“There’s so much going on here,” she says. “Just today there was an interesting lecture on reiki, which I had never even heard of before.”
Even if she does retire from the museum, she’ll have plenty to keep her busy. She has yet to plan her next trip, for example. The short list: Abu Dhabi and Dubai in the United Arab Emirates.
‘Plenty of Use’
When the Cassells were looking to downsize from their family home, they knew they wanted to embrace the opportunities only one of the area’s finer CCRCs could afford.
“There are lots of different places around here to retire, and each one has its own personality,” says Lillian Cassel. “We found that we kept coming back to Waverly; something about it just spoke to us. And we were right; it’s a friendly and welcoming place.”
By Waverly, she means Waverly Heights, a CCRC based in Gladwyne. She and her husband, William, moved into their living space at Waverly approximately two years ago. They’re very happy there, though she admits she doesn’t have much time to indulge in everything that the community has to offer. She still works full time, after all, as a professor of computer science—she’s also the department chair—at Villanova.
“The field is always changing, so there’s always something new to learn,” she says. “I also get to be around young, interesting, and well-educated people, and I’m talking about faculty and students. I have my weekends here, and when I am here I’m growing things in the greenhouse or the garden, playing bridge, or doing Aquacize in the pool. I get plenty of use out of this wonderful place.”
William, meanwhile, likes to spend his time in the woodshop, using his hands to make things such as artisan cutting boards, as well as repairing residents’ furniture that’s in need of some TLC. He’s also active on Waverly’s movies and music committees, which essentially steer much of the in-house entertainment for his fellow residents.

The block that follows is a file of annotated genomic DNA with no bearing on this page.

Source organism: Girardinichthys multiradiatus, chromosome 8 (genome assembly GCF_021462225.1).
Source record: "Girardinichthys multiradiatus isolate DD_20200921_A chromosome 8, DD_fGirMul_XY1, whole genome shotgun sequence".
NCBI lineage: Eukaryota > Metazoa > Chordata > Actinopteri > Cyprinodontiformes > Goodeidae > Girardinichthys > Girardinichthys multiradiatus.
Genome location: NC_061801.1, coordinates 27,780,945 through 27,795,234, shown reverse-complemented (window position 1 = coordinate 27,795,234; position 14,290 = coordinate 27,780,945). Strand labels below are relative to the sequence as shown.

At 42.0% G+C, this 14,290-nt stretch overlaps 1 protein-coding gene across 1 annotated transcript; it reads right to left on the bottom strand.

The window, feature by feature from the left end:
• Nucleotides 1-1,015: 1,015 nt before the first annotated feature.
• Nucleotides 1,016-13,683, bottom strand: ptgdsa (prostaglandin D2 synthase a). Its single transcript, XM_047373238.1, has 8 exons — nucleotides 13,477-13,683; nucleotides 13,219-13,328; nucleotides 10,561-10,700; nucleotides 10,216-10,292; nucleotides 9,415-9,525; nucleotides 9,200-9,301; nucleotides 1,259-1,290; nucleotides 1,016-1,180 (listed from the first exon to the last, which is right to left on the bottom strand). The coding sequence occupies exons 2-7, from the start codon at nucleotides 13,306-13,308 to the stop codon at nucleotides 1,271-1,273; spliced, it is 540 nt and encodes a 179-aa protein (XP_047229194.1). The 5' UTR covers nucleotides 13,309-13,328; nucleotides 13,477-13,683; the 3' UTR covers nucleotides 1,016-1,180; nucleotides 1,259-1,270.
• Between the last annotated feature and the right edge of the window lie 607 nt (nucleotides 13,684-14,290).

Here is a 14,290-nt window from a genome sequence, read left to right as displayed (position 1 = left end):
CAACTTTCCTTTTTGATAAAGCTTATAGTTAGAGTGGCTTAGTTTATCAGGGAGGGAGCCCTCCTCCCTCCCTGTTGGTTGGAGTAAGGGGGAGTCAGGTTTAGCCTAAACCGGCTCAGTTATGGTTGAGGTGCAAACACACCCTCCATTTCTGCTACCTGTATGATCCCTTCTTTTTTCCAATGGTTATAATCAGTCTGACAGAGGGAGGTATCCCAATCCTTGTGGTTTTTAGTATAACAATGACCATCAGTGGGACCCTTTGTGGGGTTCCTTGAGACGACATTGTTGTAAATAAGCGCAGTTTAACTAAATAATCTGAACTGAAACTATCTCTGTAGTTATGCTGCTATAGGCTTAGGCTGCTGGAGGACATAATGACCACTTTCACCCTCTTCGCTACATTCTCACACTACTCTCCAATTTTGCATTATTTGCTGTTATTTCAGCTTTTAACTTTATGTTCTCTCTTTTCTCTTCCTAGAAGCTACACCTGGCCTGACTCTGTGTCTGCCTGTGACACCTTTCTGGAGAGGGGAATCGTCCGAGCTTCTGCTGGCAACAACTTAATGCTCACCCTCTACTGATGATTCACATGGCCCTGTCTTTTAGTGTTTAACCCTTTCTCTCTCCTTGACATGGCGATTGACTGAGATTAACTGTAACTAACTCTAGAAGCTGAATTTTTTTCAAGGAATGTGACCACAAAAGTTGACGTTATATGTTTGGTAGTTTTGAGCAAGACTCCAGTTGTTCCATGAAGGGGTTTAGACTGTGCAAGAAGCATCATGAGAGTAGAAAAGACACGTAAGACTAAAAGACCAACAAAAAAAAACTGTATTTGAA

“Woodworking is a relaxing thing to do, and I like the creation of it,” he says. “I had a woodshop at our home in Villanova, and my history with woodworking goes back to junior high. Having the woodshop here was one of the deciding criteria for moving to Waverly—at least for me, it was.”
The Cassels also enjoy the various lectures, concerts, and social gatherings available to residents, especially the communal dinners they share with their neighbors. And as Lillian says, there’s always something new to explore.
“When people are considering moving to a place like this, a lot of people think about the downsizing, and that does take some thought,” she adds. “We were thinking: Well, we’ll just find the biggest place we can. What we discovered once we got here was that, while we do have our private space, we have the whole rest of the campus that’s part of our living space, too.
“There’s a library, the woodshop, the greenhouse, places to curl up and read a book in an easy chair,” she continues. “We have more living space than we’ve ever had in our lives. A small part of that is our private space, and the rest is shared.”
Ups and Downs